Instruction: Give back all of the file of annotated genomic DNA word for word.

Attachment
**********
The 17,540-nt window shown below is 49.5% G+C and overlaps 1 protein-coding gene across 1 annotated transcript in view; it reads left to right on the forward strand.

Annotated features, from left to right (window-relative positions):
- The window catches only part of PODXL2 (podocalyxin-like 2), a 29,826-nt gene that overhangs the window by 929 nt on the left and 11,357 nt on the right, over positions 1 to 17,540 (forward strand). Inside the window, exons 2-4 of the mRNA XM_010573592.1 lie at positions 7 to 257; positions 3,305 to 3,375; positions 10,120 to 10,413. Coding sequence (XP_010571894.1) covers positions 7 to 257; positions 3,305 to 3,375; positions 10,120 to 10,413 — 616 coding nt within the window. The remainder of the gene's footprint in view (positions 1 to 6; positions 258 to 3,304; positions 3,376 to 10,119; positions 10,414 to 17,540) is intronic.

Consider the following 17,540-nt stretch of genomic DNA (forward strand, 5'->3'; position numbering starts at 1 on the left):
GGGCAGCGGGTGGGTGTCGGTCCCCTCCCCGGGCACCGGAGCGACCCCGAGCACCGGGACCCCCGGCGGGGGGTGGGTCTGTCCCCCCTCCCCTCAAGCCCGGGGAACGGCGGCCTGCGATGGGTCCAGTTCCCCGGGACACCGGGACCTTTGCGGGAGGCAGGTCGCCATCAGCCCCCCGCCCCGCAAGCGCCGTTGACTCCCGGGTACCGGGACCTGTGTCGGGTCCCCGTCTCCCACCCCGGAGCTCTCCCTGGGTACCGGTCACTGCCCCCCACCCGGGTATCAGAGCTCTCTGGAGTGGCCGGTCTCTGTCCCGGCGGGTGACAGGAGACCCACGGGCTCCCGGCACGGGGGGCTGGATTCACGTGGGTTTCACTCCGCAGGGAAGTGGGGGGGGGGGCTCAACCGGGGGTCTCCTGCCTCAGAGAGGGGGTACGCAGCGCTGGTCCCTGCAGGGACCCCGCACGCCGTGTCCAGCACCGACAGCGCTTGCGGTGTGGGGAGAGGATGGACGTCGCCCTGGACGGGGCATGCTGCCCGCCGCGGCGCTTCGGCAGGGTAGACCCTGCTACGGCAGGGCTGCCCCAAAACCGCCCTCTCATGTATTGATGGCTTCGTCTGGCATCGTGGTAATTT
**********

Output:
The 17,540-nt window shown below is 49.5% G+C and overlaps 1 protein-coding gene across 1 annotated transcript in view; it reads left to right on the forward strand.

Annotated features, from left to right (window-relative positions):
- The window catches only part of PODXL2 (podocalyxin-like 2), a 29,826-nt gene that overhangs the window by 929 nt on the left and 11,357 nt on the right, over positions 1 to 17,540 (forward strand). Inside the window, exons 2-4 of the mRNA XM_010573592.1 lie at positions 7 to 257; positions 3,305 to 3,375; positions 10,120 to 10,413. Coding sequence (XP_010571894.1) covers positions 7 to 257; positions 3,305 to 3,375; positions 10,120 to 10,413 — 616 coding nt within the window. The remainder of the gene's footprint in view (positions 1 to 6; positions 258 to 3,304; positions 3,376 to 10,119; positions 10,414 to 17,540) is intronic.

Consider the following 17,540-nt stretch of genomic DNA (forward strand, 5'->3'; position numbering starts at 1 on the left):
GGGCAGCGGGTGGGTGTCGGTCCCCTCCCCGGGCACCGGAGCGACCCCGAGCACCGGGACCCCCGGCGGGGGGTGGGTCTGTCCCCCCTCCCCTCAAGCCCGGGGAACGGCGGCCTGCGATGGGTCCAGTTCCCCGGGACACCGGGACCTTTGCGGGAGGCAGGTCGCCATCAGCCCCCCGCCCCGCAAGCGCCGTTGACTCCCGGGTACCGGGACCTGTGTCGGGTCCCCGTCTCCCACCCCGGAGCTCTCCCTGGGTACCGGTCACTGCCCCCCACCCGGGTATCAGAGCTCTCTGGAGTGGCCGGTCTCTGTCCCGGCGGGTGACAGGAGACCCACGGGCTCCCGGCACGGGGGGCTGGATTCACGTGGGTTTCACTCCGCAGGGAAGTGGGGGGGGGGGCTCAACCGGGGGTCTCCTGCCTCAGAGAGGGGGTACGCAGCGCTGGTCCCTGCAGGGACCCCGCACGCCGTGTCCAGCACCGACAGCGCTTGCGGTGTGGGGAGAGGATGGACGTCGCCCTGGACGGGGCATGCTGCCCGCCGCGGCGCTTCGGCAGGGTAGACCCTGCTACGGCAGGGCTGCCCCAAAACCGCCCTCTCATGTATTGATGGCTTCGTCTGGCATCGTGGTAATTT